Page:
Sunday, July 18, 2021

Master Switches - An Interview with Ellen Montgomery

Image (c) 2021 BBC.

Altrix Books talks to Ellen Montgomery, whose Master Switches story 'The Genoai Tango' introduces us to a whole new incarnation of the Master...

Can you tell us a little bit about yourself?

My name is Ellen Montgomery and I'm a Dutch/Scottish American from Detroit, Michigan, USA. I write a lot of fan fiction for varying age groups and plan on releasing my own original fiction series in the future. I'm a trained screenwriter and have been writing short/long-form fiction stories for longer than I care to admit. After a couple of aborted attempts to get into the show, I first got into Doctor Who in 2010, as I didn't have reruns of the Classic seasons on television growing up and my interest didn't fully catch until series five. Since then I've done a lot of backlog bingeing, timeline sussing, and fic concocting.

What made you want to write for Master Switches?

Not only is the book for a good cause, I'm a bit self-conscious (or self-aware? Both? Neither? Who knows) that the only way I'll likely get to write for Doctor Who as an American is via fan projects including, but not limited to, ones such as this. An international cluster of fans pooling their talents to raise money for charity just checks solidly. As an added bonus, it was a very fun and interesting exercise, thinking about the Doctor needing to team up with the Master on something, and it's one of those sorts of things that when executed correctly, it works really, reallyreally well.

How did you decide which Doctor and Master combination to go with?

It was natural for me to write the Twelfth Doctor - I tend to write him a lot in other works. Peter Capaldi's acting chops are heavy-duty and he brings so much depth to the character that he essentially is the Doctor. The Master in question is a little more complicated: born of my like of alternate universe interpretations and the desire to see how an alternate Master – who has none of the history with our Doctor that we've seen from Delgado to Dhawan – would react to someone like Twelve who is not having any of the haughty-god-like disregard for life. A decent Master is the opposite of the Doctor they play against, but a great Master-Doctor combo is one being the antithesis of the other, and sometimes that involves some disturbing similarities. It's the "how did you and I have the same upbringing but we're so different" idea, though showing that these differences are often just on the surface. Deep down, these characters are brothers to the end, no matter what they look like or how they present themselves or what's happened in the meantime. Plus, this Master is a bit more hard-nosed and practical than we're used to seeing, and how interesting a flip is that for a character who is increasingly unhinged with each consecutive casting? Very, to me at least.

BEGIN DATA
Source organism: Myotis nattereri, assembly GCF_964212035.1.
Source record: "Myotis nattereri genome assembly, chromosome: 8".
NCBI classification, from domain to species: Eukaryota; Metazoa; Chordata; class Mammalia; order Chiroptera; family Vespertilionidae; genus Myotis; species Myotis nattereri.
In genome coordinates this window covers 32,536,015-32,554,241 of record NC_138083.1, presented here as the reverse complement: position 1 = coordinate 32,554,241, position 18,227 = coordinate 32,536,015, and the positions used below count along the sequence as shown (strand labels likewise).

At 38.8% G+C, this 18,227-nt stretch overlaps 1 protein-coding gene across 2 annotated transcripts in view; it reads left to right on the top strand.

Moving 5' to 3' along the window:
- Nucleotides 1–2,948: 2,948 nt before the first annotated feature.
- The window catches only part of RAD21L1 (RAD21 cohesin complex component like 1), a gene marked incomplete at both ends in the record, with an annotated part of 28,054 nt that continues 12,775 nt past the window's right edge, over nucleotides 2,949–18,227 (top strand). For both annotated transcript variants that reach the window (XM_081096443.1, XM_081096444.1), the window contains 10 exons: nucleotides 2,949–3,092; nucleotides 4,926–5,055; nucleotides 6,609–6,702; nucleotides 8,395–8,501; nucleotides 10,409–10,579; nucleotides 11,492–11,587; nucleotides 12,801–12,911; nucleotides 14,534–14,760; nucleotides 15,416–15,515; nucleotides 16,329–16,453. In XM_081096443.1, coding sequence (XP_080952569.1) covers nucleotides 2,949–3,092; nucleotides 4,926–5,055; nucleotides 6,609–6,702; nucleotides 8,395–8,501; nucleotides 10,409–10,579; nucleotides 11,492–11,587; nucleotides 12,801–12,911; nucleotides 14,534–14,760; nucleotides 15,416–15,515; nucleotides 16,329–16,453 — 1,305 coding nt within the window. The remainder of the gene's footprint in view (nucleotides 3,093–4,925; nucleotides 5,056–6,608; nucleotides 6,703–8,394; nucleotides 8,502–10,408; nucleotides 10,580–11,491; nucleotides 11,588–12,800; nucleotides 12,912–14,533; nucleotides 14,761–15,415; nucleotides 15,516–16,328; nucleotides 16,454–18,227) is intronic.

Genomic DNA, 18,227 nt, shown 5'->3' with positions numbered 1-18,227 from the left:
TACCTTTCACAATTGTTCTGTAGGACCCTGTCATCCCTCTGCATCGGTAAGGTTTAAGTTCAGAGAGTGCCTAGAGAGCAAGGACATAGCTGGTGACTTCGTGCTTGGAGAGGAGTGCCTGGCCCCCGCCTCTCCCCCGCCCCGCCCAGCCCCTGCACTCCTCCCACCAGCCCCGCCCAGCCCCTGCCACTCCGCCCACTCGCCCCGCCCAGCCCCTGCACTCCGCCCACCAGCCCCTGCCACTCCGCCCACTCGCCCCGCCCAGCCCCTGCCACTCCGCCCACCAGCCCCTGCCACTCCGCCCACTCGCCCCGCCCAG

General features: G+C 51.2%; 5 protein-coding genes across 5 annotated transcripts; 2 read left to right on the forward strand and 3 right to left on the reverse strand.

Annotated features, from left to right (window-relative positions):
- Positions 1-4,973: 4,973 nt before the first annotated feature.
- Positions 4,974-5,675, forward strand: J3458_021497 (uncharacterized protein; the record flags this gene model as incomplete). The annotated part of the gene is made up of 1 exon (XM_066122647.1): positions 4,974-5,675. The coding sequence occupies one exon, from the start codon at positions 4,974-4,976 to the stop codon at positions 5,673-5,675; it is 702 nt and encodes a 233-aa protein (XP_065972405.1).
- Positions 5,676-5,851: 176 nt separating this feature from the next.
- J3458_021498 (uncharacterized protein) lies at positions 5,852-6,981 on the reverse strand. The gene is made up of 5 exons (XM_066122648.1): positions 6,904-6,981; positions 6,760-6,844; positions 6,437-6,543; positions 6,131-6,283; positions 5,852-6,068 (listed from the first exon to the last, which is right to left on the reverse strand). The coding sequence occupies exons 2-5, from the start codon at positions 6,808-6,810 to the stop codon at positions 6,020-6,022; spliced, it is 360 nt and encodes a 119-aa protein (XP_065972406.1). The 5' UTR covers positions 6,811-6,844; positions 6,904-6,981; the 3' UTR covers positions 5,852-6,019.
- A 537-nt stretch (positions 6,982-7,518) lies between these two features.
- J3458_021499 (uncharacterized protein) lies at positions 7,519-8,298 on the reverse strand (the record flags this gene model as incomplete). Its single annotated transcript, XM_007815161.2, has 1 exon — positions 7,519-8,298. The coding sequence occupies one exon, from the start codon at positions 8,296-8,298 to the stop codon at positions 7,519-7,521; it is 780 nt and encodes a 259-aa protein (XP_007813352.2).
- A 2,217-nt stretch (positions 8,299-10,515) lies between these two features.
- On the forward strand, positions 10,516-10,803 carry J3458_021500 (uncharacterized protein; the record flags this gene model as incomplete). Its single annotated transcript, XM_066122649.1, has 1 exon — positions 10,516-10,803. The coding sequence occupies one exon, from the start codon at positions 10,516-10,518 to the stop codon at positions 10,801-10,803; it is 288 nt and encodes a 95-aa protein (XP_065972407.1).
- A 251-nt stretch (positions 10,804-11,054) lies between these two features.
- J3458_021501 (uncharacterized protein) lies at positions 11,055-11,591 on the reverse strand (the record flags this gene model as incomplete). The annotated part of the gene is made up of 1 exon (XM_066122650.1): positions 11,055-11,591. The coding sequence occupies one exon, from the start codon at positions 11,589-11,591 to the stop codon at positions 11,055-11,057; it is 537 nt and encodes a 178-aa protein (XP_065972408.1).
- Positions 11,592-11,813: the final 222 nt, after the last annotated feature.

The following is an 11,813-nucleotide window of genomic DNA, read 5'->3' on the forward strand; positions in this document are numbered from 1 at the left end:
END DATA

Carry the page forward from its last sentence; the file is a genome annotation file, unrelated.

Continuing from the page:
In a nutshell, what is your story about?

An alternate-universe version of the Master running into a mainline Doctor, finding that the universe doesn't always churn the same person out… well... the same.

How did you find the writing process?

In this particular story? A little more difficult than normal. I signed on just before the COVID-19 pandemic kicked into high gear and let me tell you that I'm pretty envious of people who were able to start a ton of pandemic projects and finish them all. There was a lot of staring and typing two words and trying to distract myself from overthinking and brain-stalling. Most of the time I sit down and just write until it's done if it's a short story (not a method I generally recommend), but not this time. I never stopped working my job(s) in-person, so it's safe to say that the stress was taking its toll. I'm so glad I put in with this project though--it served as a good distraction in of itself.

What aspect of your story are you most proud of?

That I finished. Ha! But in all seriousness, I am proud of the fact I was able to get in an original Master and still have a Master-y feel. I'm used to the Master being absolutely bonkers and wacky and positively mental that getting to pare the character down to some form of semi-calm only possible pre-Delgado is kind of neat. It also suggests that in many instances, the roles of the Master and the Doctor can be reversed, with the latter being the loose cannon of ambiguous morality instead while still not making it to Valeyard stage; the fact the Doctor is always roughly two shades from Master and five shades from Valeyard at all times is something that can never be reiterated enough.

What's your favourite line from your story?

‘He is sickly,’ the Master interrupted. ‘My brother’s pallor has long been an issue since we were small.’

‘Koschei,’ the Doctor hissed. His ire made the Master smirk thinly.

These two lines right here radiate such strong Sibling Energy that... well... I can see this exchange happening between almost any Doctor-Master team. Plus it gives nothing about the story away.


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